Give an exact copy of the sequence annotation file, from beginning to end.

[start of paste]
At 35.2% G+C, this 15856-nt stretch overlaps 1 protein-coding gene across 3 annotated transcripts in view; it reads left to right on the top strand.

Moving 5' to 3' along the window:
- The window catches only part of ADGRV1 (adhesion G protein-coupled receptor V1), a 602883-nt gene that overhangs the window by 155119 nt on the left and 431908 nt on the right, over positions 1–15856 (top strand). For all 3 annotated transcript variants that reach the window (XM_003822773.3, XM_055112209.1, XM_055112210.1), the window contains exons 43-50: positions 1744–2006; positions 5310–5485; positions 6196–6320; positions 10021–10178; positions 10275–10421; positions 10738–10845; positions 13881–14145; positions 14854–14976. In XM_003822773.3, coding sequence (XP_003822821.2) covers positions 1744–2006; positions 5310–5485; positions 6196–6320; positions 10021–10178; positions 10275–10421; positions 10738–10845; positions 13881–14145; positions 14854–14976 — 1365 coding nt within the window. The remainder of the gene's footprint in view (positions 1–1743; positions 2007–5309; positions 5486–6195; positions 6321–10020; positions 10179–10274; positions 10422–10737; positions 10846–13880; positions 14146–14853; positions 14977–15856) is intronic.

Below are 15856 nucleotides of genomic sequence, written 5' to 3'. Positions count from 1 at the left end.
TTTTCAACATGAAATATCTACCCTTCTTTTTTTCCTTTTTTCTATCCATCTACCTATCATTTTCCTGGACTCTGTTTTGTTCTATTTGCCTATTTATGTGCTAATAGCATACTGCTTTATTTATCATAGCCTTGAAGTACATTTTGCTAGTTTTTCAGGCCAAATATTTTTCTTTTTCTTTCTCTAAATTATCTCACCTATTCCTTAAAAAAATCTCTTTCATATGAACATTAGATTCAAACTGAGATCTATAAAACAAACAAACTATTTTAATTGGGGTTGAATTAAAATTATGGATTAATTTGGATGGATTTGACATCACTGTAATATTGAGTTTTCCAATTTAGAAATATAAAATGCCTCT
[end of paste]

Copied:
At 35.2% G+C, this 15856-nt stretch overlaps 1 protein-coding gene across 3 annotated transcripts in view; it reads left to right on the top strand.

Moving 5' to 3' along the window:
- The window catches only part of ADGRV1 (adhesion G protein-coupled receptor V1), a 602883-nt gene that overhangs the window by 155119 nt on the left and 431908 nt on the right, over positions 1–15856 (top strand). For all 3 annotated transcript variants that reach the window (XM_003822773.3, XM_055112209.1, XM_055112210.1), the window contains exons 43-50: positions 1744–2006; positions 5310–5485; positions 6196–6320; positions 10021–10178; positions 10275–10421; positions 10738–10845; positions 13881–14145; positions 14854–14976. In XM_003822773.3, coding sequence (XP_003822821.2) covers positions 1744–2006; positions 5310–5485; positions 6196–6320; positions 10021–10178; positions 10275–10421; positions 10738–10845; positions 13881–14145; positions 14854–14976 — 1365 coding nt within the window. The remainder of the gene's footprint in view (positions 1–1743; positions 2007–5309; positions 5486–6195; positions 6321–10020; positions 10179–10274; positions 10422–10737; positions 10846–13880; positions 14146–14853; positions 14977–15856) is intronic.

Below are 15856 nucleotides of genomic sequence, written 5' to 3'. Positions count from 1 at the left end.
TTTTCAACATGAAATATCTACCCTTCTTTTTTTCCTTTTTTCTATCCATCTACCTATCATTTTCCTGGACTCTGTTTTGTTCTATTTGCCTATTTATGTGCTAATAGCATACTGCTTTATTTATCATAGCCTTGAAGTACATTTTGCTAGTTTTTCAGGCCAAATATTTTTCTTTTTCTTTCTCTAAATTATCTCACCTATTCCTTAAAAAAATCTCTTTCATATGAACATTAGATTCAAACTGAGATCTATAAAACAAACAAACTATTTTAATTGGGGTTGAATTAAAATTATGGATTAATTTGGATGGATTTGACATCACTGTAATATTGAGTTTTCCAATTTAGAAATATAAAATGCCTCT